A couple mornings later, Tom woke me up with a new weather report and a different tone of excitement. “I really need your help,” he announced grimly. “We need to move everything off the basement floor. It’s flooded.” I wasn’t sure how dire our emergency was, but even without my glasses I could see there was no more snow coating the trees or piled up on the ground. And I was pretty sure that needing to put on waterproof pants and serious rain boots without ever leaving the house was not the start of a particularly good day.

As I outfitted myself for flood duty, I guessed where Mark Twain was when he quipped, “If you don’t like the weather in New England, just wait a few minutes.” In Rangeley, in December, he wouldn’t have been joking. In a flash, I’d gone from hunkering down in the snow next to my frozen solid lake, to crouching next to my cellar steps, preparing to help salvage my possessions from the four inches of rain and melted snow that had surged through the foundation. I was peering at my husband hunkered down there, cussing and sighing and relaying orders, careful not to rap his six-foot high head on the five-foot low ceiling as he sloshed through the moving boxes we’d left down there until “sometime this winter.” They didn’t hold irreplaceable stuff, luckily, but tons of annoying little nicky-nacks that were too useful to throw away, but not treasured enough to go into safe storage upstairs. Plus CDs—hundreds of CDs and videos we were supposed to sort through “whenever.” As their cardboard containers turned to mush in the rising water, our priorities got shifted, and our day was suddenly repurposed. But, before we could schlep everything up the stairs to dry it off, Tom first had to tackle the most important piece of inventory stored there: our brand new sump pump. Installing it had also been on his “sometime” list since the old one was removed and we turned our creepy dirt cellar into a spiffy storage space with new concrete floors that “never showed any sign of moisture.”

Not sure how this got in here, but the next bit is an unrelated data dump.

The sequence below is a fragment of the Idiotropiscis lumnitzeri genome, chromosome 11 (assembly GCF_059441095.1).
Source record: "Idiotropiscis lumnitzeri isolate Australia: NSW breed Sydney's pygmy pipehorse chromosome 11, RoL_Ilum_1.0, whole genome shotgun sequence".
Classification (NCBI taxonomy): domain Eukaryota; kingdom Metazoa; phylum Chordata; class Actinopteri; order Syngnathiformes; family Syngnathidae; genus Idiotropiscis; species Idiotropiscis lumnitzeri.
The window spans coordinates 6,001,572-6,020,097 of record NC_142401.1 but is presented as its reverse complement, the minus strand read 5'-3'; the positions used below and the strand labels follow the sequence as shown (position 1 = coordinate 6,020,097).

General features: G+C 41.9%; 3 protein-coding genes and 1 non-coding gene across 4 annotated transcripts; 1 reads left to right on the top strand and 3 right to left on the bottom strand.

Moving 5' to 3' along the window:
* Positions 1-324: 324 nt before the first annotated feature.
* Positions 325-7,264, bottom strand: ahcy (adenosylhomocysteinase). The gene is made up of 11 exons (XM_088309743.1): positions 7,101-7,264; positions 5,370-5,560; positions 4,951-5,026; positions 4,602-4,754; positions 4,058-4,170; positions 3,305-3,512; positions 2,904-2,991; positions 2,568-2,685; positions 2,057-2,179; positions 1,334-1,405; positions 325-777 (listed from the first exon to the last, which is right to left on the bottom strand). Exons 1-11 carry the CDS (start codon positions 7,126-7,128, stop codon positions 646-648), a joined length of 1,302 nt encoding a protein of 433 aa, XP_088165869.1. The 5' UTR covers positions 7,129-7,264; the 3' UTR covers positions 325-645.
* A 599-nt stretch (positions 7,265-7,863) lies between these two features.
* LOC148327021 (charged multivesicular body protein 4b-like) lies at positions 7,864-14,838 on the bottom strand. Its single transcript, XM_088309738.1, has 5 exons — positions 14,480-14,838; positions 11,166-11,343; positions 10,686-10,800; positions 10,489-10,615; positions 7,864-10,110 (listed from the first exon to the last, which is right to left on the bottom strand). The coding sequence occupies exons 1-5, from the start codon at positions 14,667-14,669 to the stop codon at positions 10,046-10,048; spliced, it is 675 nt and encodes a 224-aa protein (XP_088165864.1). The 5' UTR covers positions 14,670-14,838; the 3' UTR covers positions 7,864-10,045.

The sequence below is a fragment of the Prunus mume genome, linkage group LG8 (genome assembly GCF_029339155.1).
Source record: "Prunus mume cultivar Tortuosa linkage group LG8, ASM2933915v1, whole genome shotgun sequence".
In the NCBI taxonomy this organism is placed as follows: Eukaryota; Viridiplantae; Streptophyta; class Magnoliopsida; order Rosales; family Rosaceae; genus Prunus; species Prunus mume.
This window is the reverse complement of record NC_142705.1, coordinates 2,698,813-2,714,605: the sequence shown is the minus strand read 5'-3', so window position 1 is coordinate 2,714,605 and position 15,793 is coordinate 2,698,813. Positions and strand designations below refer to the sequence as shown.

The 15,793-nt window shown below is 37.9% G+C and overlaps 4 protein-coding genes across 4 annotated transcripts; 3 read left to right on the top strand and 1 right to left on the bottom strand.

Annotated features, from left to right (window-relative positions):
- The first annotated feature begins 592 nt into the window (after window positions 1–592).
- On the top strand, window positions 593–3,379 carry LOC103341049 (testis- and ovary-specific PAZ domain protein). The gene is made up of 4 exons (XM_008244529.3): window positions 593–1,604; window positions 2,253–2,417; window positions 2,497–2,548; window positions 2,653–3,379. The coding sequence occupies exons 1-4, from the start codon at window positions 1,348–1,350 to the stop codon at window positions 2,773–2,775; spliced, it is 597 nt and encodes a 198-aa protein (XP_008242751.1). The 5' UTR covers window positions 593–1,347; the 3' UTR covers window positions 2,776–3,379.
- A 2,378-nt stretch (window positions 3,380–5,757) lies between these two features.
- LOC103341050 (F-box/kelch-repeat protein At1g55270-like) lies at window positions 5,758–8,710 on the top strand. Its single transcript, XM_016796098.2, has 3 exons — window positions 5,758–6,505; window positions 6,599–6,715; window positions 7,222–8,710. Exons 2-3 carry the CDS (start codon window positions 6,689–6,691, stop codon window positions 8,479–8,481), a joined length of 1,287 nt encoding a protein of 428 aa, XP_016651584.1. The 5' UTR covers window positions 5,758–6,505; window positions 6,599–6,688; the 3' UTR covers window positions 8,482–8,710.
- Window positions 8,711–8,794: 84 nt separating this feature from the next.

“I knew I should have put that damn pump in when the cabin was rebuilt,” Tom said. I silently agreed. And I made a note to myself that, whenever Mother Nature is involved, “should have’s” need to take on heightened urgency—especially when you live 20 miles from the building supply store selling the extra parts you need for whatever it is you should have installed in the summer. The same store with the “Welcome to Rain-geley” sign out front.

“That’s probably why nature is called a mother,” I mused as Tom drove off to get those extra parts and I rummaged around for rag towels. “Like any mother, she knows you ignore ‘should have’ impulses and act like you’re in command of your own timetable.” You can try to blow her off, but she always gets the last word. Kneeling on my dining room floor, swabbing down picture frames and sponging out CD cases, I felt like a child who didn’t take her earth mother seriously and was now being punished with a puddled-up, pumpless basement.

That was years ago. And, fortunately, misadventures like that are short-lived in these parts—where I must pour my energy back into what’s actually hitting me in the face at any given moment. Could be anything from rain to sleet to snow to graupel and back again. Graupel, by the way, is a new word I added to my vocabulary somewhere along the learning curve. According to Webster’s it’s “small particles of snow with a fragile crust of ice softer than hail.” And it’s been in my yard more than once this time of year. Not right now, though. Right now, as of this writing, I see in my yard a trace coating of white that appears to be snow-like. It’s blanketing the path down to where the lake’s stopped lapping at the shore and gone really, really still. Couldn’t tell you whether it would sparkle off a lit-up tree out the dock because leaving your dock in for ice-in and ice-out is a teaching moment Tom chooses to avoid. And we gave up stringing lights on outside trees years ago—after we figured out lights UL-rated for outdoor use don’t take squirrels into account.

Right now, the sump pump is working when needed and so, supposedly, is the snow blower. And my White Christmas CD survived the flood to keep me entertained while I open those perfect holiday cards.

Happy Holidays, everyone. Be merry!